Does the project have a legal basis?
The project proponents should be able to demonstrate they have the necessary rights to carbon and land-use to implement the project, and transact Natural Capital Credits. Documents regarding the project area should be reviewed by legal advisors and a summary statement of this review should be presented in the Project Design Document.
The project proponents should hold the necessary legal rights to perform the project activities for the entire crediting period.
The directors of the project should warrant that the project and/or organisation is not in violation of any applicable laws, regulations and relevant environmental treaties and agreements. As such, it will be important for the project operators to demonstrate an understanding of the national and local regulatory requirements relevant and applicable to the project.
The Standard requires project developers to hold evidence of necessary use rights to the project area; this includes the carbon rights and/or ownership of land for the project area.
Carbon rights holders are: individuals, institutions, groups or communities that have rights to the benefits (and liabilities) associated with carbon sequestration within a defined area. Where the ownership of carbon benefits is not legally defined, contractual mechanisms apportioning benefits shall be acceptable. This can be established without a formal legal framework, although a formal legal framework defining rights is preferable. All activities should be informed by the principles of FPIC.
This will involve project developers determining who owns the carbon rights and if necessary determining the correct process for obtaining the carbon rights. The diagram below is indicative of a process that a project might go through to determine how carbon rights might be allocated in the project area. In the first instance projects should determine if the host country has a nationally approved mechanism for the allocation of carbon rights.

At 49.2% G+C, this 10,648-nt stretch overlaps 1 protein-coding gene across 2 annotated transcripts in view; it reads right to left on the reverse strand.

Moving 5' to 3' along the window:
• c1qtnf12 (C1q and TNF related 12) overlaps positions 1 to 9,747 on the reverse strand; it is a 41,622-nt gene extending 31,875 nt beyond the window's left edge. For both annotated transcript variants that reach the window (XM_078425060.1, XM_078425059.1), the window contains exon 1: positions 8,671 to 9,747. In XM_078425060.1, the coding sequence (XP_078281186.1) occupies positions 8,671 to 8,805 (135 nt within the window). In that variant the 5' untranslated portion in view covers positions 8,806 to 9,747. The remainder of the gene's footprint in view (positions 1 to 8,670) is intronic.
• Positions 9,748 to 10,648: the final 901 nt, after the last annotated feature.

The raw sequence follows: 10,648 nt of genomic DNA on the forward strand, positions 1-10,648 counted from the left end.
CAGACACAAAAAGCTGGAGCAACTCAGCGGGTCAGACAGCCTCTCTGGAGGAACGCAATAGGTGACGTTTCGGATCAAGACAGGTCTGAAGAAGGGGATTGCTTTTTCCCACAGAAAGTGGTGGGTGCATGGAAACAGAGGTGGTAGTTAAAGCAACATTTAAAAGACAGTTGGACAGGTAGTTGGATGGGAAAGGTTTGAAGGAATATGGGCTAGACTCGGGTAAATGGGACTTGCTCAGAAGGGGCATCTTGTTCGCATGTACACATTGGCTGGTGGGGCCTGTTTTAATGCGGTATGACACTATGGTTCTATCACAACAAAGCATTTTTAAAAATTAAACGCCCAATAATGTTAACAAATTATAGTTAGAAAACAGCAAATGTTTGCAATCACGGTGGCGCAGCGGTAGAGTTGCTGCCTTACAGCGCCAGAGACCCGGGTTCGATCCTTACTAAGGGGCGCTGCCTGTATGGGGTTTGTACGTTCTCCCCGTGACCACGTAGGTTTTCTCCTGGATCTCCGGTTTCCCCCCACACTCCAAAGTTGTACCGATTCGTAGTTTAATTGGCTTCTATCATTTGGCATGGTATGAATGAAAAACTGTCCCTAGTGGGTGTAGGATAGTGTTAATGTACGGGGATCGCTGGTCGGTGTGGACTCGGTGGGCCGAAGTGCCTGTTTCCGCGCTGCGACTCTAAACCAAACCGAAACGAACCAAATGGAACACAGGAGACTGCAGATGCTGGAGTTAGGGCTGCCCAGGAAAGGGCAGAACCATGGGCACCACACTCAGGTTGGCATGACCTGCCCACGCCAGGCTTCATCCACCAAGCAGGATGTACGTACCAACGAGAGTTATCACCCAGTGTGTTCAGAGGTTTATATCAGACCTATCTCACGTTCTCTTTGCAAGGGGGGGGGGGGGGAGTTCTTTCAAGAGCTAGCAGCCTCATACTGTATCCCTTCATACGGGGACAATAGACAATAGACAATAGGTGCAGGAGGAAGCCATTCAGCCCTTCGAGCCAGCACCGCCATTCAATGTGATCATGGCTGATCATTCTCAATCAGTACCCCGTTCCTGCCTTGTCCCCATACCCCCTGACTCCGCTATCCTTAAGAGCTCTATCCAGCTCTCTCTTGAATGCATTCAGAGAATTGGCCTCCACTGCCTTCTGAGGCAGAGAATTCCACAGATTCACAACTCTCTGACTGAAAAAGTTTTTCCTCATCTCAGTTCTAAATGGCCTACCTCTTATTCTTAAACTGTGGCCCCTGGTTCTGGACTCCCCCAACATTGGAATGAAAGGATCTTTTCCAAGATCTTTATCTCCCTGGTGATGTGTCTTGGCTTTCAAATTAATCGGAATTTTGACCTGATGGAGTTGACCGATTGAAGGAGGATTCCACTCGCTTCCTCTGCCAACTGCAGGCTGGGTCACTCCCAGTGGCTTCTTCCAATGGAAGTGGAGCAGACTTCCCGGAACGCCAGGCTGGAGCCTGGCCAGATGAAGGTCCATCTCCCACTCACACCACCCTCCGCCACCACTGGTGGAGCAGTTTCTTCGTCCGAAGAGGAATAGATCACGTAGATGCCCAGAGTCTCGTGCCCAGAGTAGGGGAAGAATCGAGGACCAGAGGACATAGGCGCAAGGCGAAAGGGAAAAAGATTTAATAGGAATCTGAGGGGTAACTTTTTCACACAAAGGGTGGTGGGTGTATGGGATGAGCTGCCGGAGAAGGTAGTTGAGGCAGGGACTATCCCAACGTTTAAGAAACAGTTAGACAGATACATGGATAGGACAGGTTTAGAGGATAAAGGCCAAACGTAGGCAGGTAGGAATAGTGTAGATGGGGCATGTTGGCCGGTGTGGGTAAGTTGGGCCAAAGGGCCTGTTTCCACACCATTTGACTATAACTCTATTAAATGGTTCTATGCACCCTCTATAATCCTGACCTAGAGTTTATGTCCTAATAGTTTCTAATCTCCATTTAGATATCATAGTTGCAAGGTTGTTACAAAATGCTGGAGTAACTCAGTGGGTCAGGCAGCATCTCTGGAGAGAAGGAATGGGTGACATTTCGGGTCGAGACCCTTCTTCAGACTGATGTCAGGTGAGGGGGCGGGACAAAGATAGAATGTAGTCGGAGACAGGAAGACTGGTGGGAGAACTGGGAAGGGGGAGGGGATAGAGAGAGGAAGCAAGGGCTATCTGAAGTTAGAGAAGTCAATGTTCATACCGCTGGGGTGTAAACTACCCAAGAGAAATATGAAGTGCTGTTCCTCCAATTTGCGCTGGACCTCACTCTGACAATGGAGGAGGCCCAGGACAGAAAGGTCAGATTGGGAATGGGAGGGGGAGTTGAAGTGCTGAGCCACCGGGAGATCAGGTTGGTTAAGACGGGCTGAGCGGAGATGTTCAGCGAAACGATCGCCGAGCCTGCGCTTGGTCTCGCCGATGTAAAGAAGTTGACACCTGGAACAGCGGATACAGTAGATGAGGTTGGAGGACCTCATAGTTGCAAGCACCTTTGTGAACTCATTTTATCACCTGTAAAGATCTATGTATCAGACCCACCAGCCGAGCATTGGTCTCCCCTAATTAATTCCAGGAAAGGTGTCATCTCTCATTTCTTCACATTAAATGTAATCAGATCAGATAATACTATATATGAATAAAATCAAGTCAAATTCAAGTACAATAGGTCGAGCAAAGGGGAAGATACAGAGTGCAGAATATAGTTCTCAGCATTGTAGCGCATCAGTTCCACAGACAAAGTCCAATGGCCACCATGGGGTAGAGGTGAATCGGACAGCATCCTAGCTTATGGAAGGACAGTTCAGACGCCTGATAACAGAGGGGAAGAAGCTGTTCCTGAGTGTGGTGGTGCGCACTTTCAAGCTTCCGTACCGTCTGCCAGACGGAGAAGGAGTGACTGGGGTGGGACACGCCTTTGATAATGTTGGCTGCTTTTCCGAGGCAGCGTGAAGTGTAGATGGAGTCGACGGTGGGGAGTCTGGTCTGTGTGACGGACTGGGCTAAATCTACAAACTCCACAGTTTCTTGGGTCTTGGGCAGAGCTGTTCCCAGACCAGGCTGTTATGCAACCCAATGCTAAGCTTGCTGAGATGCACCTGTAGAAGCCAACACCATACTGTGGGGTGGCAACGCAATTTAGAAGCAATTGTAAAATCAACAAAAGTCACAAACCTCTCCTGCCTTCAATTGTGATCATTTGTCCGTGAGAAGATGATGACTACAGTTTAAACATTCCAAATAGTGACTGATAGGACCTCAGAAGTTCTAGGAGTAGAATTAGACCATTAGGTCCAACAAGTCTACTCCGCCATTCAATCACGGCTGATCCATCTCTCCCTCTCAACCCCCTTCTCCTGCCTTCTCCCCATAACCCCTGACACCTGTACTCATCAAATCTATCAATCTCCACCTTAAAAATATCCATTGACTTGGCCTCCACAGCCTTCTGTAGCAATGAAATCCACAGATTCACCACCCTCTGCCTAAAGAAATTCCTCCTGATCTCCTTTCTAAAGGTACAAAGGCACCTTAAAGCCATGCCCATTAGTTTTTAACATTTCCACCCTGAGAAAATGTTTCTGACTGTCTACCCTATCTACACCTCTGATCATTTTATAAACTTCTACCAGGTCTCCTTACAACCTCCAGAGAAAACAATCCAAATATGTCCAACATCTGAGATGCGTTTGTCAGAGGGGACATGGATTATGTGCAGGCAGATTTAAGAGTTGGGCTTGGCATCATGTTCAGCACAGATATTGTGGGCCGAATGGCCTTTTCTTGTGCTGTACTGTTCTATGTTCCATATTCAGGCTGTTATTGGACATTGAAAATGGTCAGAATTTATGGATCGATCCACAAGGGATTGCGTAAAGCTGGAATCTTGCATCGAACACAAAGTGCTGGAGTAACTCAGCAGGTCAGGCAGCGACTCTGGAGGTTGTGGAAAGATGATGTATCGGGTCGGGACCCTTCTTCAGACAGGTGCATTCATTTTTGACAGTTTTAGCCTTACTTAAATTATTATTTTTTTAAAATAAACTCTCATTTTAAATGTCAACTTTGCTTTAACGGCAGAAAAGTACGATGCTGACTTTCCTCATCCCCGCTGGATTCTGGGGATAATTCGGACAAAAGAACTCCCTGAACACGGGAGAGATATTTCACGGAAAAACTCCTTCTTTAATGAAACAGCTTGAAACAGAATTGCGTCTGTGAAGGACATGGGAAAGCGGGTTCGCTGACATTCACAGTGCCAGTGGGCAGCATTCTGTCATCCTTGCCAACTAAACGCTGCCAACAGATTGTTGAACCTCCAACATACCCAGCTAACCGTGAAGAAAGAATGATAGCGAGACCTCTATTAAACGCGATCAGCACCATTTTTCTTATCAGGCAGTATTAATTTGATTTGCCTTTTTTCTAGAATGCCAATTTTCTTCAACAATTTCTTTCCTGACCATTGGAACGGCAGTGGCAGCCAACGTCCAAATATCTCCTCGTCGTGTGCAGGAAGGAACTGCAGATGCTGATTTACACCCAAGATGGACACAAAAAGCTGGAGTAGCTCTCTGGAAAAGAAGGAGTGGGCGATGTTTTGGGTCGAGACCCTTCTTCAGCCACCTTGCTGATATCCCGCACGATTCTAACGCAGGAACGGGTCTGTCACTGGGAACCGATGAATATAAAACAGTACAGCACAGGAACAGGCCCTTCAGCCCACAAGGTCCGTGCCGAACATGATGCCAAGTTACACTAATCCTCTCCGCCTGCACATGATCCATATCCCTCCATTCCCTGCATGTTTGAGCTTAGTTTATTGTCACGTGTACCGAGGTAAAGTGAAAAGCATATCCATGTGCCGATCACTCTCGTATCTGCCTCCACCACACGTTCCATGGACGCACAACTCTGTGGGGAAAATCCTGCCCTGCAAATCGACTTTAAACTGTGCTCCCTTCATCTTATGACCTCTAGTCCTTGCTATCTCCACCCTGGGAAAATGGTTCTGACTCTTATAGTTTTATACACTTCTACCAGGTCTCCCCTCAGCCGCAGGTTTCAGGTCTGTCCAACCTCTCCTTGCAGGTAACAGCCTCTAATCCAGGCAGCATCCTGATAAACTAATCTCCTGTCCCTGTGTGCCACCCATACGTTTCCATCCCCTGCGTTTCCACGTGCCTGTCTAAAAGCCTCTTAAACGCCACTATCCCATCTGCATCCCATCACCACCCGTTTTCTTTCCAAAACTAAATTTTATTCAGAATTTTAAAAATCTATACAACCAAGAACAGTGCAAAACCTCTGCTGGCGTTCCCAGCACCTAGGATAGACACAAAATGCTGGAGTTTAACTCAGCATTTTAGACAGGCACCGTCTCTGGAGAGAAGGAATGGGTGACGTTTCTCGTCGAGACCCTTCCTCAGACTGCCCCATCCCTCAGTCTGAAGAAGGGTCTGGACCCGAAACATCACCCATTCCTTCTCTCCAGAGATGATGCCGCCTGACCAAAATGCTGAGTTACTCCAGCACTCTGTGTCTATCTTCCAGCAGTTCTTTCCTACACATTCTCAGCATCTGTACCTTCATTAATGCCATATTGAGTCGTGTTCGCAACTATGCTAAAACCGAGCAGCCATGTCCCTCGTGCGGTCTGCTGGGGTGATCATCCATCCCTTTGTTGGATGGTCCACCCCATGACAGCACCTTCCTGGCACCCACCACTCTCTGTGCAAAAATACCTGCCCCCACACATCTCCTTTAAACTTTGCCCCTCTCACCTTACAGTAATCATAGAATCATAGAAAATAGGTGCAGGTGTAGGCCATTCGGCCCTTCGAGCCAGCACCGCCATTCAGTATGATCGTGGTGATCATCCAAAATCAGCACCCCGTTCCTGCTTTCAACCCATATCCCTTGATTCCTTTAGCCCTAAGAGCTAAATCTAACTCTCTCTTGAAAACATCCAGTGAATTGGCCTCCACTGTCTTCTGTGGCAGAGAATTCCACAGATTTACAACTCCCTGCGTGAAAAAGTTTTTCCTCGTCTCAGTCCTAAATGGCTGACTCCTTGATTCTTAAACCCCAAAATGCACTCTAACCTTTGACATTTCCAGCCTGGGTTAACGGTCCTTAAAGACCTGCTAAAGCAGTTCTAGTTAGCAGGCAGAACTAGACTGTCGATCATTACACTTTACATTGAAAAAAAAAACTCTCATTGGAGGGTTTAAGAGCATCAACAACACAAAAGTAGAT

Example of how the process for determining carbon rights within a project area might work; carbon rights should be reviewed at intervals throughout the life of the project
Where the law does not explicitly allocate carbon rights, applicable laws for the host country should be assessed to determine if the rights can belong to the person or government that holds the rights to land and forests in the project area. If this is not provided within the legal framework (including customary law) of the host country then private contractual agreements between the claimants can improve legal certainty. In this instance if tree or land ownership is not clear within the project area then the project will need to work with communities, using participatory processes, to establish clear maps of tenure, territory and resource use rights, and from this work with relevant stakeholders to define carbon rights within the area.
To address the possibility of multiple claims for carbon rights to be made within any area, projects should obtain explicit contractual agreements with all potential claimants. Paths to different understandings of carbon rights for the project, through full and effective participation of those impacted by the project, are illustrated in USAID Working Paper on Carbon-Rights Framework pg. 6.
United States Agency for International Development, 2011.REDD + and Carbon Rights: Lessons from the field. Property Rights and Resource Governance Project (PRRGP) Working Paper. Available at: https://usaidlandtenure.net/events/usaid-events/redd-presentation/carbon-rights-framework-final.pdf/at_download/file